Traffic Stop Leads to County Police – FBI Human Trafficking Investigation

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White Plains, NY,  February 7, 2011 — A traffic stop by a Westchester County police officer has lead to the arrest of a Florida man on charges that he forced at least three women into working for him as prostitutes through intimidation, acts of violence and threats to harm their family members.     

Westchester County Police and the FBI believe that the suspect has victimized more women in similar fashion and are currently conducting a multi-state human trafficking investigation. Investigators have determined that the suspect, Nicholas Alvarez (pictured below) , transported women between New York, New Jersey, Pennsylvania, Washington D.C. and Virginia to engage in acts of prostitution under his coercion.

WCPD_Alvarez Alvarez, 35, of Miami, FL, was arraigned late Friday in U.S. District Court in White Plains on three counts of transportation for illegal sexual activity. He is being prosecuted by the U.S. Attorney’s Office of the Southern District of New York.     

The investigation stems from a traffic stop made at noon last Thursday by Police Officer Donald Palmer, who pulled over a van on the Saw Mill River Parkway in Yonkers that lacked a rear license plate. The occupants gave Palmer a variety of documents as identification, which he recognized as forgeries. A subsequent check revealed that the van had been reported stolen in Virginia.     

Palmer and other members of the county police took four persons – a male and three females – into custody. Detectives from the General Investigations Unit subsequently determined the women had a previous history of prostitution and conducted interviews with them. Although the women initially refused to cooperate, the detectives, through their training and experience, suspected the women were victims of human trafficking.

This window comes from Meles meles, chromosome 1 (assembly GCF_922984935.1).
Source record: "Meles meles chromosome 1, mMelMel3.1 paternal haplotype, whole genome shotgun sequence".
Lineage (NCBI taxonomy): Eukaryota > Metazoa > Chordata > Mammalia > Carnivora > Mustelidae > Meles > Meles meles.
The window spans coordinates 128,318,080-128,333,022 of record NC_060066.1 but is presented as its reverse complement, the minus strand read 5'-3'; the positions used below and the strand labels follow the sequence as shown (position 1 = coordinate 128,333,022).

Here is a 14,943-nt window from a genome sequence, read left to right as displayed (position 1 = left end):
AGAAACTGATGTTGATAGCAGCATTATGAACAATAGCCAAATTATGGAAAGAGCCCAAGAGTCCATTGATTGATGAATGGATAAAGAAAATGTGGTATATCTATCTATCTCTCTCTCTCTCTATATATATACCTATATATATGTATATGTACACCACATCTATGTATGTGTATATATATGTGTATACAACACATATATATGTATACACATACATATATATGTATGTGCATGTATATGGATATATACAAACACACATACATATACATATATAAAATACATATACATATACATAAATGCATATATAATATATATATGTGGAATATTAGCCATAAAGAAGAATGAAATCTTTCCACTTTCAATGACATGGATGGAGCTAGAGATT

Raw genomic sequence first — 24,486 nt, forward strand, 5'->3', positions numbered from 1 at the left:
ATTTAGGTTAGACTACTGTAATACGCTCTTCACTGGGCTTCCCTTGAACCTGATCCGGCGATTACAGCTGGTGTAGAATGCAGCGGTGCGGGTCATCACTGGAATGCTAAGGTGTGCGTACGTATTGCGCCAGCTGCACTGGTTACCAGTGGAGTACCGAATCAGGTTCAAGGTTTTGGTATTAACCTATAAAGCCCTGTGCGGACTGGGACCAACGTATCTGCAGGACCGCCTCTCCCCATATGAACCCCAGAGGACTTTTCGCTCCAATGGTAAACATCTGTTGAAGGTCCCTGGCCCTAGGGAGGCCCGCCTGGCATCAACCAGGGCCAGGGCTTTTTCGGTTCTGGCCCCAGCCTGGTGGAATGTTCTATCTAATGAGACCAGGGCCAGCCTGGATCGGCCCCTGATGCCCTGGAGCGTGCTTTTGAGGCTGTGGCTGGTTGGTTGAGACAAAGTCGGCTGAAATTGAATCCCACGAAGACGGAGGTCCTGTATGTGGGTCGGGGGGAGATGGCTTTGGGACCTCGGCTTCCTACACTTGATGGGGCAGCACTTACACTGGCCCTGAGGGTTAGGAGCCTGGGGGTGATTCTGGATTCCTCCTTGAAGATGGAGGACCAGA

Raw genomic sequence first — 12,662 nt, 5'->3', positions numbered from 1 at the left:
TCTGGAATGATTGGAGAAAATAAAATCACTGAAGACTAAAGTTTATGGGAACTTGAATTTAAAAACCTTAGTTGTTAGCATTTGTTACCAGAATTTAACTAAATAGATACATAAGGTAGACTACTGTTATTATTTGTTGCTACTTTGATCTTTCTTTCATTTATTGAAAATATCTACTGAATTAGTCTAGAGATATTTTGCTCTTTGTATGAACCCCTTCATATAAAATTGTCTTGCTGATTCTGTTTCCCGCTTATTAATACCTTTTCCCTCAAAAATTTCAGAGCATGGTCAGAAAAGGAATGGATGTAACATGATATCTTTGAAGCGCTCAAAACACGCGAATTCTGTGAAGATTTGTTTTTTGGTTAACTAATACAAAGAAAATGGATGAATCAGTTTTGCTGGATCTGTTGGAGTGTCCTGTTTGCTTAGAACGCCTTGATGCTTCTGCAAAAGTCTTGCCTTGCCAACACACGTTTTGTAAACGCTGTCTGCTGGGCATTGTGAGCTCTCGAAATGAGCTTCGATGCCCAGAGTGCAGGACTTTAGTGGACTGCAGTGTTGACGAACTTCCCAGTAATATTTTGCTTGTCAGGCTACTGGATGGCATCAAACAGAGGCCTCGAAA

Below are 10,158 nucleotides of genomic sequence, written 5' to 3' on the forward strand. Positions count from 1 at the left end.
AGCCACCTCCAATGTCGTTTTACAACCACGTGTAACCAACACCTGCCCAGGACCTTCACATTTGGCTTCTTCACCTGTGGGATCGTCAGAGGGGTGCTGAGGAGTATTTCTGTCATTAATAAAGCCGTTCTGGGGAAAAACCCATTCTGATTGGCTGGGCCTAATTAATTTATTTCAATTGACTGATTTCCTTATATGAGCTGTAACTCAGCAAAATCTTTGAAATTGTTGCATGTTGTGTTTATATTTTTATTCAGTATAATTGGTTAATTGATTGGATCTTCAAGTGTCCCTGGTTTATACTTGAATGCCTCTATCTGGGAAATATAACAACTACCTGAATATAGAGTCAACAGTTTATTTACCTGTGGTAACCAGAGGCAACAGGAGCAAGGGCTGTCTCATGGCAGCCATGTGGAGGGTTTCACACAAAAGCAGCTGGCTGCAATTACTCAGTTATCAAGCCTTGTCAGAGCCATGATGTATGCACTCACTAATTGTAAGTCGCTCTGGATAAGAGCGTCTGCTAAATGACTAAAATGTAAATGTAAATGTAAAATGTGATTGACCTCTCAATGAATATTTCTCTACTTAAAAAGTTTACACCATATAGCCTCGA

“These women were extremely fearful of Alvarez, but we were able to establish trust with them after many hours of interviewing. They eventually told us that he had beaten them regularly and threatened to kill them and their family members if they tried to stop working for him,” Police Commissioner George N. Longworth said. 

After detectives determined that Alvarez had transported the women from state to state to engage in prostitution, they contacted the two county police detectives who serve on the FBI Violent Crimes Task Force in White Plains. Those detectives and the FBI then joined the investigation.     

“We are grateful for the cooperation of the FBI and the U.S. Attorney’s Office in this ongoing investigation,” Longworth said.      

The commissioner said the case highlights the growing problem of human trafficking and he has directed that a block of instruction on the topic be added to the Department’s Unified In-Service Training Program. That program provides ongoing training for veteran officers of the county police and municipal police departments in Westchester. 

“The exploitation of any human being is unconscionable and beyond the bounds of decency,” Longworth said. “We want to ensure that all officers are equipped to identify the signs of this growing problem.”

Bary Alyssa Johnson of The Westchester Guardian wrote on the issue of human trafficking in the February 10th edition of the paper. Find it on page 4.  

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